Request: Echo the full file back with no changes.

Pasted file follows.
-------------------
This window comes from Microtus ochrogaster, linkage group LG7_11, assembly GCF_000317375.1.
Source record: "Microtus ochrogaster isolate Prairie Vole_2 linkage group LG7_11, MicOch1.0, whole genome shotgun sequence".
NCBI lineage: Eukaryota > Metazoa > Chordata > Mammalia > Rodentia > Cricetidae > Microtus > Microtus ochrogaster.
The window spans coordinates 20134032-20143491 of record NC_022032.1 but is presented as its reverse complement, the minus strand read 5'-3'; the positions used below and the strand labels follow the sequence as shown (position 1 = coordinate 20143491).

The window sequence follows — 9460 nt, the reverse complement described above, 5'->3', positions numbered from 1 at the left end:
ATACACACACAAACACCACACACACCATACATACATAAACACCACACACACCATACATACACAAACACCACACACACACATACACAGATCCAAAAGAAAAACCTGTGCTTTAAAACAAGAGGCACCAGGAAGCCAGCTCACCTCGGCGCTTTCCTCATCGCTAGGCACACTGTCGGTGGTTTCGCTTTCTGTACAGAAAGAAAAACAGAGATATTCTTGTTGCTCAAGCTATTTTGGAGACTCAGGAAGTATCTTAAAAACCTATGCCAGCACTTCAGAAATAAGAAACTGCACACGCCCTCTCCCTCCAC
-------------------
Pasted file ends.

This window comes from Microtus ochrogaster, linkage group LG7_11, assembly GCF_000317375.1.
Source record: "Microtus ochrogaster isolate Prairie Vole_2 linkage group LG7_11, MicOch1.0, whole genome shotgun sequence".
NCBI lineage: Eukaryota > Metazoa > Chordata > Mammalia > Rodentia > Cricetidae > Microtus > Microtus ochrogaster.
The window spans coordinates 20134032-20143491 of record NC_022032.1 but is presented as its reverse complement, the minus strand read 5'-3'; the positions used below and the strand labels follow the sequence as shown (position 1 = coordinate 20143491).

The window sequence follows — 9460 nt, the reverse complement described above, 5'->3', positions numbered from 1 at the left end:
ATACACACACAAACACCACACACACCATACATACATAAACACCACACACACCATACATACACAAACACCACACACACACATACACAGATCCAAAAGAAAAACCTGTGCTTTAAAACAAGAGGCACCAGGAAGCCAGCTCACCTCGGCGCTTTCCTCATCGCTAGGCACACTGTCGGTGGTTTCGCTTTCTGTACAGAAAGAAAAACAGAGATATTCTTGTTGCTCAAGCTATTTTGGAGACTCAGGAAGTATCTTAAAAACCTATGCCAGCACTTCAGAAATAAGAAACTGCACACGCCCTCTCCCTCCAC